Protect your property. Protect your work.
Property renovation is a trend that is on the rise in our area. One consideration that homeowners often overlook when hiring a contractor and considering renovation work is the contractor’s right to record a mechanics lien against the homeowner’s property in the event that the homeowner does not pay the contractor. A mechanics lien, in certain circumstances, may be recorded against a homeowner’s property to protect the contractor’s rights and ensure payment for the contractor’s services. If the contractor follows the proper procedures and remains unpaid, the contractor may be able to foreclose and force the sale of the property in order to obtain payment for the contractor’s work. It is not only important for contractors to have a solid understanding of these procedures, but homeowners should know them as well.
In Nevada, NRS Chapter 108 governs mechanics liens. In general, a contractor or supplier is authorized by statute to record a lien if an owner fails to pay when:
- They have provided work or materials valued at $500.00 or more for the repair or improvement of the property;
- They are licensed to perform the work;
- They timely provide a “Notice of Right to Lien” if the contractor does not have a direct contract with the homeowner;
- The contractor provides a “Notice of Intent to Lien” fifteen (15) days before recording his mechanics lien;
- The contractor timely records his mechanics lien (formally called a “Notice of Lien”); and
- The contractor timely file a lawsuit to foreclose the mechanics lien within six (6) months of recording the lien.
The “Notice to Right to Lien,” is commonly referred to as pre-lien notice. A pre-lien notice puts the homeowner on notice that the contractor may have a right to a lien on the property in the event that the contractor is not paid by the homeowner for work performed or materials delivered. Previously, even though contractors did not always deliver this required pre-lien notice, mechanics liens were still routinely enforced based on the Nevada Supreme Court’s rulings that “[t]he failure to serve the pre-lien notice does not invalidate a mechanics’ or materialmen’s lien where the owner received actual notice.” Fondren v. K/L Complex Ltd., 106 Nev. 705, 710, 800 P.2d 719, 721-22 (1990). Mechanics lien statutes are “remedial in character and should be liberally construed, allowing substantial compliance with the statutory requirement as long as the property owner is not prejudiced.” Las Vegas Plywood & Lumber, Inc. v. D&D Enters., 98 Nev. 378, 380, 649 P.2d 1367, 1368 (1982). The case law stated that so long as the homeowner had “actual notice of the potential lien claim,” it was “not prejudiced” by not receiving the pre-lien notice. Board of Trustees of the Vacation Trust Carpenters Local No. 1780 v. Durable Developers, 102 Nev. 401, 410, 724 P.2d 736, 743 (1986). The Supreme Court of Nevada has clarified that “a lien claimant cannot invoke the actual notice exception to NRS 108.245 unless the property owner (1) has actual notice of the construction on his property, and (2) knows the lien claimant’s identity. Iliescu v. Steppan citing Hardy Companies, Inc. v. SNMARK, 126 Nev. 528, 542, 245 P.3d 1149, 1158 (2010).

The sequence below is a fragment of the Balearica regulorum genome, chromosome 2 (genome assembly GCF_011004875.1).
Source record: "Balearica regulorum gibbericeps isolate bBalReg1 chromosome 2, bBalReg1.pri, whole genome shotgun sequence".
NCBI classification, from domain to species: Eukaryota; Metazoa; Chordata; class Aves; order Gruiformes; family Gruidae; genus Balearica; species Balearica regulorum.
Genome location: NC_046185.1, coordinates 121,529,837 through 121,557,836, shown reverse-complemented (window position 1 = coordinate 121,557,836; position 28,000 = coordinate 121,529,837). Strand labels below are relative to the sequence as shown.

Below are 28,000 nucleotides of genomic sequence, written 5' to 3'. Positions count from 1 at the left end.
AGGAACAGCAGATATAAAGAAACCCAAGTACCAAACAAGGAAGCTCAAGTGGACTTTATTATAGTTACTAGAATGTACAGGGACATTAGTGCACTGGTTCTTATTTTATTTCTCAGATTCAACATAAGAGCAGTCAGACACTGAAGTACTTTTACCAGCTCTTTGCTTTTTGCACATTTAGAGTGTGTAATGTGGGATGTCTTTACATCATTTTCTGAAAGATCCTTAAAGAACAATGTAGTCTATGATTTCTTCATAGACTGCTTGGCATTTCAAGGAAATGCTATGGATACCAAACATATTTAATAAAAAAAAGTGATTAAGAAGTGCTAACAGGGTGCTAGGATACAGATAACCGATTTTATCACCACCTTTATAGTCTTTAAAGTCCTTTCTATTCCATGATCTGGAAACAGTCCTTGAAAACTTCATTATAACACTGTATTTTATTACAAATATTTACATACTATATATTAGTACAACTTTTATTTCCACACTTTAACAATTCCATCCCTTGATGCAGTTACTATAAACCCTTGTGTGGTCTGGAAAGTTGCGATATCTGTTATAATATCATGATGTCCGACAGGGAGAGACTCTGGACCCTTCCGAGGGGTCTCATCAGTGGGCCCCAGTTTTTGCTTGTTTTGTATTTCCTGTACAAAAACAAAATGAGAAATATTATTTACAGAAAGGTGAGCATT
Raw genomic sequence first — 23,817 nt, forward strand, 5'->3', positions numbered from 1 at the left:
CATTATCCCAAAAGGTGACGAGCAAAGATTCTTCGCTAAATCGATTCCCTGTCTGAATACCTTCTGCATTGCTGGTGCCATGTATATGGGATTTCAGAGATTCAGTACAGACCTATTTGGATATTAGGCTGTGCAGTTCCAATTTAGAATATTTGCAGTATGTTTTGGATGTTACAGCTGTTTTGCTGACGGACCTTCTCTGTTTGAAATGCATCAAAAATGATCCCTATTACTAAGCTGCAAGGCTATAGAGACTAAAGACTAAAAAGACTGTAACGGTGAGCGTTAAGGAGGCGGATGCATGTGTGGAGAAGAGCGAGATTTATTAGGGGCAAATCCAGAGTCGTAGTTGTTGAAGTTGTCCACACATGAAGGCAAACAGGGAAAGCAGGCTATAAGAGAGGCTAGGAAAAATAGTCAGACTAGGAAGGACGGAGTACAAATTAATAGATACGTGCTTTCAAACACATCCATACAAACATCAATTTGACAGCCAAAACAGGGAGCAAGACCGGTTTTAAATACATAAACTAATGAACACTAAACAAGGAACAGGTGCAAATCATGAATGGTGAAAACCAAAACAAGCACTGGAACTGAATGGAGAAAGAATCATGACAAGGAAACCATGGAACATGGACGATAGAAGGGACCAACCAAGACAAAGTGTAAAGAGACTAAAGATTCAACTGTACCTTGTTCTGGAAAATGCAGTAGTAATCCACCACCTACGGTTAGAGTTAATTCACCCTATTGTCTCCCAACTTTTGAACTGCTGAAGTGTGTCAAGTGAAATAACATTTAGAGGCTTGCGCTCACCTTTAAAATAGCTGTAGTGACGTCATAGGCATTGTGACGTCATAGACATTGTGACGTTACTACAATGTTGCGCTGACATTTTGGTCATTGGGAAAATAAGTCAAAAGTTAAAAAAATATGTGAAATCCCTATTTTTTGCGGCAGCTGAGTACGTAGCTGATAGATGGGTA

This decision makes it vital for contractors to follow the appropriate procedures with regard to their mechanics lien rights in Nevada. It is worthwhile for a homeowner to understand that they can condition a partial or full payment on a partial or full lien release. It is also important for homeowners to understand that the contractor has a limited time period in which to record a valid lien.
Before beginning a renovation project, a homeowner should consider meeting with his/her attorney to discuss the terms of the contract with the general contractor, mechanics lien rules and procedures, and other considerations to ensure maximum protection for the homeowner.
As expected, California has its own set of mechanics lien rules that differ in many respects from Nevada. Stay tuned for an upcoming Clarity blog post on California mechanics lien laws.